By Peter McCartney The Georgia Straight March 4, 2016
I’ve had a lot of inspiring moments around Howe Sound: taking in stunning mountain views from the top of the Stawamus Chief or dipping my feet in Browning Lake after a long hike. But my experience this past weekend blew them all away.
I remember standing beside a festering pool of "processed" water from a fracking drill site outside Hudson's Hope in northeast British Columbia. It was toxic water that was used by the gas industry to smash shale rock at high pressure and extract the fuel. My eyes hurt and my lungs burned from the oppressive air surrounding the pool (watch the video here). This isn't the natural gas from your grandparents' era -- we are in a new and extreme energy age.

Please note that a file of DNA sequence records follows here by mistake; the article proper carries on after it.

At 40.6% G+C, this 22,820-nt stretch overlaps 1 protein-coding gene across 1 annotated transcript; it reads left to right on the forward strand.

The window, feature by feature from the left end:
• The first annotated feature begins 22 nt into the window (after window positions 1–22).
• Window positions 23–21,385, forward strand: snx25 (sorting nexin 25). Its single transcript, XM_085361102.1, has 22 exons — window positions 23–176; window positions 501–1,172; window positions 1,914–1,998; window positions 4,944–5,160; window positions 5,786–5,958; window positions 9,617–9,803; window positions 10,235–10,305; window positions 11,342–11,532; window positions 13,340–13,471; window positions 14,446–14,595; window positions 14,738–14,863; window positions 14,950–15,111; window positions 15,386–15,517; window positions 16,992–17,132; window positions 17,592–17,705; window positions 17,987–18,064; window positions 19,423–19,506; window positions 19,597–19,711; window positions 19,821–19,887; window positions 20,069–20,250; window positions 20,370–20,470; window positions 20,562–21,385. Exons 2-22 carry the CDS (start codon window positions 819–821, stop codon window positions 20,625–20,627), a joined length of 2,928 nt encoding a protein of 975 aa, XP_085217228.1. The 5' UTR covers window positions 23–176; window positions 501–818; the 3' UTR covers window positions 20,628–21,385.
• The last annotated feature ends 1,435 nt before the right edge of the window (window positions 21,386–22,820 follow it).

This summer, B.C.’s forest fire season arrived a month early—and with a ferocity not witnessed in our lifetime. While struggling to breathe the smoke-filled air in Metro Vancouver this week, I’ve been reminded of the predictions made by experts who say that climate change will make this “freak” situation the new normal.
Eight months ago, a hiker and friend of our organization found new surveying tape in the central Walbran Valley. There, centred around the iconic Castle Grove, stands one of the largest intact tracts of unlogged old growth rainforest on southern Vancouver Island.